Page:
- I lived 33 of my life in Seattle - I know sprinkles, rain and more rain.
- I lived another 9 yrs in TN/KY area - and I know and Dog Day Summer rains
- I have lived in Vegas since 2004, I have seen MONSOON'S
....but I have not run in those rains. The most I have done is 1 hour in a WARM rain.
I am days away from the LA Full, my first Full Marathon experience. We all know the stories of last year's weather fiasco. The worst rain in Orange County in 80 years.
This year, there is rain in the forecast. 50% chance of rain with temps in the 50's. 50 degrees I can handle. No problem. But with rain? That might be an issue.
Last night, the people at LA Marathon sent out another email giving racers advise on how to tackle the weather. No RD is perfect, for LA's communication to the racers has been stellar. There has not been a stone they have left unturned to ensure we have all the information we need to prepare.
Here are the tips that LA recommends for running in the rain:
1) Use a Garbage Bag:
Make a dress out of a big trash bag by cutting armholes and a neck hole. You can wear it to stay dry while you're waiting in the starting area. You can take it off and throw it to the side once you get moving.
2) Wear a Hat With a Brim:
It will keep the rain off your face, which makes a huge difference to your comfort level.
3) Prevent Chafing:
Spread Body Glide or Vaseline on parts of your body where you would normally chafe or get blisters -- such as your feet, inner thighs, underarms, sports bra lines (women), and nipples (men).
4) Don't overdress:
This is one of the biggest mistakes runners make when preparing for a race in the rain. If you're wearing lots of layers, you won't stay dry -- you'll just be wearing more wet, heavy clothes. Dress for the temperature, just as if it wasn't raining.
5) Protect Your Electronics:
Store electronics, such as your cell phone and iPod, in a ziplock bag or a water-proof carrier.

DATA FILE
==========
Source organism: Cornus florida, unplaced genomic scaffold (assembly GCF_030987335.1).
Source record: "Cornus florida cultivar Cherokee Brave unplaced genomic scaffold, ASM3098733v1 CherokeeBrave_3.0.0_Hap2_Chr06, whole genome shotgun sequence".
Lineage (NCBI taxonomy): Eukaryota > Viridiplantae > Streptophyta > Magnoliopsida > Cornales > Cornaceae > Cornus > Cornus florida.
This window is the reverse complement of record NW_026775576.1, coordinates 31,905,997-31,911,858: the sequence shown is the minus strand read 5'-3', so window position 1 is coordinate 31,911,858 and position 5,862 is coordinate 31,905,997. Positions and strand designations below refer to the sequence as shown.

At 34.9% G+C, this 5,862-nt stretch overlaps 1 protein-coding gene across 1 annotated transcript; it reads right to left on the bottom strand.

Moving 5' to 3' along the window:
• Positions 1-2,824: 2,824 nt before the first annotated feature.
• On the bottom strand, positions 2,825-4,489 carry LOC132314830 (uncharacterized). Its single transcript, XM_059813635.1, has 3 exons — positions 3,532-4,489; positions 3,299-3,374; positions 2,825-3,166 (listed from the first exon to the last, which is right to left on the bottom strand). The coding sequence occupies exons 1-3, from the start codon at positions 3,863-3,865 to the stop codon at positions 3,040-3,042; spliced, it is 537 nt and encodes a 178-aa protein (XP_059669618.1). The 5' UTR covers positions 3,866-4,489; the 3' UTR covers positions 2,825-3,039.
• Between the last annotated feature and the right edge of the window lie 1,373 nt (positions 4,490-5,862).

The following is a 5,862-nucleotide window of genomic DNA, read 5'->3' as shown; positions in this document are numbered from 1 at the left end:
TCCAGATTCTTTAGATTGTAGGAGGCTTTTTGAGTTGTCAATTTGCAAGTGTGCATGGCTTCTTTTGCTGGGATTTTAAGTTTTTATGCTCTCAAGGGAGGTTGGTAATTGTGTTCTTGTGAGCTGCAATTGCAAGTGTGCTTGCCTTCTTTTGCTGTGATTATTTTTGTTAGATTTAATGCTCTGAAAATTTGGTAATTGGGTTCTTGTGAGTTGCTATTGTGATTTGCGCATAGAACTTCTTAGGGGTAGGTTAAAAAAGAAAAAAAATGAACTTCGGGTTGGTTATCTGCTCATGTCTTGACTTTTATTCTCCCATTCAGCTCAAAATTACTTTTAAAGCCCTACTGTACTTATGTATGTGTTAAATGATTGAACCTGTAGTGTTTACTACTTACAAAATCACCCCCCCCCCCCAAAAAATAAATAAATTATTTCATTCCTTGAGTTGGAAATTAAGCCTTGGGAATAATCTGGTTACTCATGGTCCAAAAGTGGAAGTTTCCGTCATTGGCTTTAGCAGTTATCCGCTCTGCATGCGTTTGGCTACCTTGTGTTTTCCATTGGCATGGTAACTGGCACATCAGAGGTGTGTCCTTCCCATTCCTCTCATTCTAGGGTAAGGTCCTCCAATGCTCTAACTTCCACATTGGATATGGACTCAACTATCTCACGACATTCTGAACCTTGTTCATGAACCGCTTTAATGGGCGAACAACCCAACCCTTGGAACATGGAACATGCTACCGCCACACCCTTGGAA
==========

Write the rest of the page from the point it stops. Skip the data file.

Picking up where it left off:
6) Carry extra socks in your running belt OR give them to a race supporter:
Stash an extra pair of socks in a baggie. You'll lose a little time stopping to change them, but you'll feel a lot more comfortable, and hopefully prevent blisters by having a dry pair of socks. OR have a family member or friend meet you with a fresh pair during the second half of the race!
7) Change your wet clothes post-race:
You may feel warm when you first cross the finish line, but make sure you change out of your wet clothes quickly. When you're wet, you're at an increased risk for hypothermia, a lowering of your body temperature. Bring an extra set of clothes so you can change out of your wet race outfit after the race.
Things I am doing:
2) Wearing as little as possible. Singlet, shorts, socks, visor & belt. I will most likely forgo my traditional arm sleeves, to keep that much less wet off my body.
3) Looking into a way to keep an extra pair of dry socks with me. Seriously considering putting them in a baggie and rubber-banding them to my arm. Any ideas?
4) I will be lathered up with lubricant (get your head out of the gutter!)
5) Garbage bag is already packed and may add another one to my belt for later in the race
I have said I will DNS (Did Not Start) or even DNF (Did Not Finish) if it gets too bad. I have made it through Vegas Half and that is either a good or bad thing. I know I can do it, but I also know what my body does when it gets too cold. It's an event I wish not to repeat, ever. It's a judgement call I will make that morning.
What rainy day advise can you offer us racers who rarely run in the rain?
Onward to Los Angeles..........
(c) C. Ragsdale 2011-12
Charlene L. Ragsdale - Las Vegas, NV
Running Coach, Certified Sports Nutritionist & Public Speaker
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